The near kiss is preceded by the first kiss of any sort they’ve ever shared that was initiated by Scully. Mulder kissed her forehead in “Memento Mori” (4×15) and Mulder kissed her hand in “Redux II” (5×3). Maybe it was the fact that Scully showed some blatant affection this time that made Mulder think he could take it a step further since we know that some romantic notions were already a-twinge in the man’s soul.

That “I have no allergy” line may be one of the most foolish lines The X-Files ever gave us, since a preexisting allergy isn’t in the least a prerequisite for an allergic reaction. You can eat sunflower seeds all your life and then one day, boom. Scully, being a doctor, would be aware of that, bee sting or no bee sting. But, hey, I guess they had to establish for the audience that what was happening to Scully was diabolical and not routine.

When Scully says, “Please don’t do this to me,” it gets me every time.

Who else thinks Mulder and Scully disturbed the neighbors?

I don’t believe I’ve ever made it the whole way through the hallway with two eyes wide open. I have to squint like a schoolgirl or watch through my fingers.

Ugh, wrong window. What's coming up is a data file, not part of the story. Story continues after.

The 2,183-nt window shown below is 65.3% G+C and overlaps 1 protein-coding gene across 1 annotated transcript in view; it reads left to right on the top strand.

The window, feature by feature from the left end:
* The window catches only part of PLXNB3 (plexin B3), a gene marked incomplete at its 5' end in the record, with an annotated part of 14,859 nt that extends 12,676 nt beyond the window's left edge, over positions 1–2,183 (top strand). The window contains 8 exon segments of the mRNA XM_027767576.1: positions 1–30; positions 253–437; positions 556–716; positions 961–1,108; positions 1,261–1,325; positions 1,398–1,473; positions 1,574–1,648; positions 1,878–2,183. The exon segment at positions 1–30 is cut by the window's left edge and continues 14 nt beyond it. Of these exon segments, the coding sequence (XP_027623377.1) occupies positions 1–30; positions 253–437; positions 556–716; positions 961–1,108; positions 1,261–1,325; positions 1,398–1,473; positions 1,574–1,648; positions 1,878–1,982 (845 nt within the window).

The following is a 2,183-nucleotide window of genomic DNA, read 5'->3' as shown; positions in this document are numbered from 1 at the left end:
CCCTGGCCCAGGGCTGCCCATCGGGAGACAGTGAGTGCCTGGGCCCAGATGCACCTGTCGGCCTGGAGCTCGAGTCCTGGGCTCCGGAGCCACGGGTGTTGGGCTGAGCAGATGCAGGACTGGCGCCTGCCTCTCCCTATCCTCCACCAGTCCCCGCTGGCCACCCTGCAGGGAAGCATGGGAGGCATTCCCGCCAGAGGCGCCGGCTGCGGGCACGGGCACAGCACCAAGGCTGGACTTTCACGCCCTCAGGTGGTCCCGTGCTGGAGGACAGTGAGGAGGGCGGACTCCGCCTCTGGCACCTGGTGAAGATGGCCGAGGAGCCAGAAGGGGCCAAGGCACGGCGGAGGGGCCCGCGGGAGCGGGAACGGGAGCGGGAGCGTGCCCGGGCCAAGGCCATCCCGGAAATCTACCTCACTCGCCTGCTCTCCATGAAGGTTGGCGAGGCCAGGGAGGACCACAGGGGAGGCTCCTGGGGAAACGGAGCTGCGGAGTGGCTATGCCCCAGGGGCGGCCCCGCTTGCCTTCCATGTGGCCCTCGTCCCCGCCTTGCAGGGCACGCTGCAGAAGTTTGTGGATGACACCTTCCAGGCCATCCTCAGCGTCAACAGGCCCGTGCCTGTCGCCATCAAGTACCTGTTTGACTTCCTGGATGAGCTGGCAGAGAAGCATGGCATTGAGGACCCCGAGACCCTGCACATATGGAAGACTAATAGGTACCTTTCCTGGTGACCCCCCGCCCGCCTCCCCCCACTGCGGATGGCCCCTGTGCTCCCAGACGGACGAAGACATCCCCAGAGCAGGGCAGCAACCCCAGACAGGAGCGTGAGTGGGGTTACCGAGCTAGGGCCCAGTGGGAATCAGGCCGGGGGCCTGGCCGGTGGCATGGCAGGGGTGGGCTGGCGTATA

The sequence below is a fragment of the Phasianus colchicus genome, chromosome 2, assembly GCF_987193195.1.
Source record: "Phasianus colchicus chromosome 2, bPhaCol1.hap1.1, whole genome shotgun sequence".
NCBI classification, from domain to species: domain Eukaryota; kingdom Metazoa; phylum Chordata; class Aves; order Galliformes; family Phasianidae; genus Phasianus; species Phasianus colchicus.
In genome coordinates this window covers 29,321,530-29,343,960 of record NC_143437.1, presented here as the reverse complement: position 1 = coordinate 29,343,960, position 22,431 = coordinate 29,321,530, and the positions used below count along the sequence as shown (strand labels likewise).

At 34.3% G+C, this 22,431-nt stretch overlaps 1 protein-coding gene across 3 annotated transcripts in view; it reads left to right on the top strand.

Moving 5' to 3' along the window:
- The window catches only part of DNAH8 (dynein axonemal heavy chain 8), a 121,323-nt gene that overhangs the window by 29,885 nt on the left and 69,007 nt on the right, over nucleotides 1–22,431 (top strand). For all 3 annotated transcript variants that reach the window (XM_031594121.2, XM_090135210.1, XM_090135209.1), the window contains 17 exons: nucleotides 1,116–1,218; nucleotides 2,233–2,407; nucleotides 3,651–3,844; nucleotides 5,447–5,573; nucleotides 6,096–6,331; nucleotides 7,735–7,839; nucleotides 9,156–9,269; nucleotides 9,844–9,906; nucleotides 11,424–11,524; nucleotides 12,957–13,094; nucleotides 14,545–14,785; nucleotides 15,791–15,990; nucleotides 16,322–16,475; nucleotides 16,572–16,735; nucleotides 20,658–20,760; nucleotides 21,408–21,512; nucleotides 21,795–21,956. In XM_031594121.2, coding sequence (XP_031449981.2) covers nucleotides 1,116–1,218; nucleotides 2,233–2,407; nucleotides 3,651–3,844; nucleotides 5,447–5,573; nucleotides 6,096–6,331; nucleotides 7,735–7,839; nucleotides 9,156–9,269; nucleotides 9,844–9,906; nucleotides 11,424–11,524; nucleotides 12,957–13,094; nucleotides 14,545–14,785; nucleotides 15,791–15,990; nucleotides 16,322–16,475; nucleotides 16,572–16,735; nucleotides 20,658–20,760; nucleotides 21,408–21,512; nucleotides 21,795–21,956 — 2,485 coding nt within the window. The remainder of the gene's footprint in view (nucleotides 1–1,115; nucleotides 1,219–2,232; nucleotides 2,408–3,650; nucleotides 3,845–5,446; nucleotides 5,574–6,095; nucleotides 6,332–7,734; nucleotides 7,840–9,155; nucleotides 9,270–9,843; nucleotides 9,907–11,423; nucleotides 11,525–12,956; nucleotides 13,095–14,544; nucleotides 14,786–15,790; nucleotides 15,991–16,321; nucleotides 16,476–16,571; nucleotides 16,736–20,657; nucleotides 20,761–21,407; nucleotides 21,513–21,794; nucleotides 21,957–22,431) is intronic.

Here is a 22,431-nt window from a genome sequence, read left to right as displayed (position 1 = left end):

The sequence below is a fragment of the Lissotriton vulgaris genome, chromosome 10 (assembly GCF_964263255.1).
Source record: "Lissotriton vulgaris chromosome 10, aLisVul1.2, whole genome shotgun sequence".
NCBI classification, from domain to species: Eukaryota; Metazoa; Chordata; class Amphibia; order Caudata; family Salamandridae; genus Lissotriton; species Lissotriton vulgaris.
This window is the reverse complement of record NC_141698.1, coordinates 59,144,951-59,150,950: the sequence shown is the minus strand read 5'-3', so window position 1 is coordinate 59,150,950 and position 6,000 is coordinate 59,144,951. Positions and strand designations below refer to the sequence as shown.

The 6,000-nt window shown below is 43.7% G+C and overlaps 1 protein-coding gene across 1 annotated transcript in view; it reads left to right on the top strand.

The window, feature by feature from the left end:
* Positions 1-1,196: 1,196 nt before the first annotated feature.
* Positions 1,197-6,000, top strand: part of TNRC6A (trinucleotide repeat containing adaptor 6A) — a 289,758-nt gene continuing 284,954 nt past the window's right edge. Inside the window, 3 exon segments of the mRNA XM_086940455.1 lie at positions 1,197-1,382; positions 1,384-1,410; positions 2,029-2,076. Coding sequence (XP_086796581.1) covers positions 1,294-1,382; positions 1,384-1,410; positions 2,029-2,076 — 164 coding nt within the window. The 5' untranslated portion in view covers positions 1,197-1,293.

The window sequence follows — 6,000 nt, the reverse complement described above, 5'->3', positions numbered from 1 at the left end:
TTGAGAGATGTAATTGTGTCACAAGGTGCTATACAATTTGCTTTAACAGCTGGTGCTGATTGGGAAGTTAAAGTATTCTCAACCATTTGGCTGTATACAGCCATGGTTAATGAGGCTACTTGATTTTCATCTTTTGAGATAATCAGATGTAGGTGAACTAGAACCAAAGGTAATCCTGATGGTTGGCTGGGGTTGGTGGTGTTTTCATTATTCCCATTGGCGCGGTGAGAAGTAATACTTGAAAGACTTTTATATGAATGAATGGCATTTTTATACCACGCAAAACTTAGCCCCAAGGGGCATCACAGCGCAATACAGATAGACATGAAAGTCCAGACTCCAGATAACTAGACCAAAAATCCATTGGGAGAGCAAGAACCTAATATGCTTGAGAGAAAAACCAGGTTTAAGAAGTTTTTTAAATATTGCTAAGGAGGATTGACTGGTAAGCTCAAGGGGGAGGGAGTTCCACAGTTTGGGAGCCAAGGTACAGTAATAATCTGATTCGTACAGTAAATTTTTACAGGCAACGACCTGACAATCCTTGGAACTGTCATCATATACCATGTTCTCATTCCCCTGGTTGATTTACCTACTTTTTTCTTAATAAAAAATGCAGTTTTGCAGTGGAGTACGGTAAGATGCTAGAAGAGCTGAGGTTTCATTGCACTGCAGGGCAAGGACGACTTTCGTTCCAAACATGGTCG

“That’s the theme of the movie: Mulder needs Scully. And never before has he come to that understanding quite so strongly as he does in this story.” – Rob Bowman

It’s a not-so-well-kept secret that Gillian Anderson and David Duchovny asked to film a version of the hallway scene where they went through with the kiss. This version, different than the gag reel one, is now loose on the internet. Search at your own risk.

“I’m not gonna watch you die, Scully, because of some hollow, personal cause of mine.” I’m sorry, what was that, Mulder? Please repeat.

To show you how observant I am, I have seen this film exactly 1,976 times and I only just realized that while Mulder is wearing a t-shirt up on that Dallas rooftop, Scully has on a full suit under her F.B.I. jacket.